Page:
Scourge of the Toronto Raptors and the NBA’s Eastern Conference
At the start of every season, in every professional sport, the goal for every team is to end the season as champions. After all, the thrill of competition — and the joy of winning — is what draws people into sports.
But what if there is no path to winning? What if, instead of pursuing a championship, teams are relegated to fighting for second place?
The Toronto Raptors are the latest example of this conundrum. Over the past four seasons, Toronto has put together the best stretch in franchise history, winning three straight Atlantic Division titles and achieving what for them is an unprecedented level of post-season success — making the Eastern Conference finals and winning playoff series in back-to-back seasons.
The Raptors have one problem, and it’s one shared by every other East team that doesn’t reside in Cleveland: LeBron James.
“If we had LeBron on our team, too, we would’ve won,” DeMar DeRozan told reporters in Toronto after Sunday’s 109-102 win for James and the Cavaliers, completing a routine sweep that sends the Raptors into the summer searching for answers as to how to proceed, and the rest of the East wondering when — or if — anyone in the conference will ever stop James from reaching the NBA final.
Toronto was supposed to be a legitimate challenger to Cleveland’s throne this season. After pushing through to the Eastern Conference finals last year, and even taking two games off LeBron James and the eventual champion Cleveland Cavaliers, the Raptors entered this season as the near-consensus pick to give Cleveland its stiffest test among East foes in this year’s playoffs. That status was only strengthened by a pair of excellent trades at February’s deadline to bring in forwards Serge Ibaka and P.J. Tucker.
Yet Cleveland cruised past Toronto hardly breaking a sweat. The Raptors would be quick to point out their star point guard, Kyle Lowry, sat out the final two games with a sprained ankle, but his presence would’ve only made a marginal difference.
Now, after its most successful four-year stretch in 22 seasons, Toronto’s general manager, Masai Ujiri, and his front office must wonder what the next step is. Keeping this core together seems like a no-brainer, given the rarity of multi-season runs of success.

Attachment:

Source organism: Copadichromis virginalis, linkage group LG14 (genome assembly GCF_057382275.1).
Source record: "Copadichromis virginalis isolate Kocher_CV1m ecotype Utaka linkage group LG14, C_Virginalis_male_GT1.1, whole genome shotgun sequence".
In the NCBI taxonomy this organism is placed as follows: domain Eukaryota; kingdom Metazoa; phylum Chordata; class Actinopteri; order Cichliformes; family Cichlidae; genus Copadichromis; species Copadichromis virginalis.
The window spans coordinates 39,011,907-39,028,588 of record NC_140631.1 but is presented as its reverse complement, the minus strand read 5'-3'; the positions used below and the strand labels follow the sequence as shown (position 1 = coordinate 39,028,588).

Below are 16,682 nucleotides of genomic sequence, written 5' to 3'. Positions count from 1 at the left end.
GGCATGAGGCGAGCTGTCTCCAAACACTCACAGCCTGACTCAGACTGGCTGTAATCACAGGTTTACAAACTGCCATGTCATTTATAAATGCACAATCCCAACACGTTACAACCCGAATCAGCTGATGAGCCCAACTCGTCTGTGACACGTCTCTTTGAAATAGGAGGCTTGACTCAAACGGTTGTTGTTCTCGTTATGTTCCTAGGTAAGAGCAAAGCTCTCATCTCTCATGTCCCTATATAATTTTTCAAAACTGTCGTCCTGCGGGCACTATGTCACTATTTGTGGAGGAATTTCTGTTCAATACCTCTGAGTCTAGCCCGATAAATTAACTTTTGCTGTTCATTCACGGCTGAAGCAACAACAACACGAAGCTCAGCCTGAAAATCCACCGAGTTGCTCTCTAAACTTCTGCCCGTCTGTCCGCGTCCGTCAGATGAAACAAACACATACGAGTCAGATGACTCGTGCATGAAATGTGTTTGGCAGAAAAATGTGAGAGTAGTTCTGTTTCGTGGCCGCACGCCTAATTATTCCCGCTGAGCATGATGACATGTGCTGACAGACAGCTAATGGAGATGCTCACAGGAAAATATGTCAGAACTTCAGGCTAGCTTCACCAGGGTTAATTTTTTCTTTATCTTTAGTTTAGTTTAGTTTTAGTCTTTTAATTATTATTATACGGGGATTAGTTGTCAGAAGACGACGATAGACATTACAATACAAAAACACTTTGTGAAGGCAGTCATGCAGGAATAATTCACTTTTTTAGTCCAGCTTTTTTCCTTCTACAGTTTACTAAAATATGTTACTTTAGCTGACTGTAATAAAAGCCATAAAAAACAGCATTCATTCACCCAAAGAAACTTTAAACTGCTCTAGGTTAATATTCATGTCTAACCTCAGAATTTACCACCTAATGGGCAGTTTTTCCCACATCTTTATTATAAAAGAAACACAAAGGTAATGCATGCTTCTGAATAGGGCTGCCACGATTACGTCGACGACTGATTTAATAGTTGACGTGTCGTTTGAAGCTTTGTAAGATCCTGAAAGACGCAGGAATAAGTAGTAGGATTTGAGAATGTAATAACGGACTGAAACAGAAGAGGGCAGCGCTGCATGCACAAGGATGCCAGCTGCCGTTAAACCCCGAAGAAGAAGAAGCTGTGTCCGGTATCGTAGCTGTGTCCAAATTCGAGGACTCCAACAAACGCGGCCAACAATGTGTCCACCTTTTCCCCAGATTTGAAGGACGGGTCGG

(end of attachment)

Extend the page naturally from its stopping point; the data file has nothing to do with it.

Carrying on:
But, upon closer examination, the choices are much more difficult. Toronto already has $78.2 million committed to 10 players for next season’s roster — and that’s with two of its three best players, Lowry and Serge Ibaka, set to be free agents this summer.
To bring back both would, conservatively, cost the Raptors around $55 million per year, which would put them more than $12 million over the expected luxury tax line even before dealing with two other key free agents, Patrick Patterson and Tucker, both of whom will also likely be looking at eight-figure contracts.
Signing both would easily push Toronto’s payroll north of $200 million and make the Raptors the most expensive team in NBA history, so it’s hard to see that happening. If the Raptors thought this group could challenge for an NBA title, then perhaps budgets would be stretched to allow a couple more bites at the apple. But the team’s failure even to come close to dethroning James and the Cavs will have an impact on all of its decisions.
At the trade deadline in February, Toronto and Washington were credited with being aggressive and making moves to improve themselves heading into the stretch run. The Boston Celtics, however, stood pat, despite rumours of interest in Indiana Pacers star Paul George and Chicago Bulls star Jimmy Butler.
Even with one of those players, however, Boston wouldn’t have a prayer of beating Cleveland. So the Celtics decided to kick the can down the road instead, hoping to strike gold in the NBA’s draft lottery next week and perhaps extend their timeline to surpass the 32-year-old James.
Teams such as the Philadelphia 76ers, with Joel Embiid and Ben Simmons, and the Milwaukee Bucks, with Giannis Antetokounmpo, Thon Maker, Khris Middleton and Jabari Parker, are in similar situations. For teams with young core groups, the best option to beat Cleveland simply may be to wait out James.
When a team is in the position Toronto was in February — with a shot to make a run — they’re supposed to go for it. But as James continues to roll through the Eastern Conference, and seems all but certain to make it back to the NBA final for a staggering seventh straight season, it’s hard to blame the rest of the East for coming to the same conclusion:
As long as James is playing like this, what’s the point?
A lot of teams in the NBA East must be wondering what’s the point as long as King James rules the game.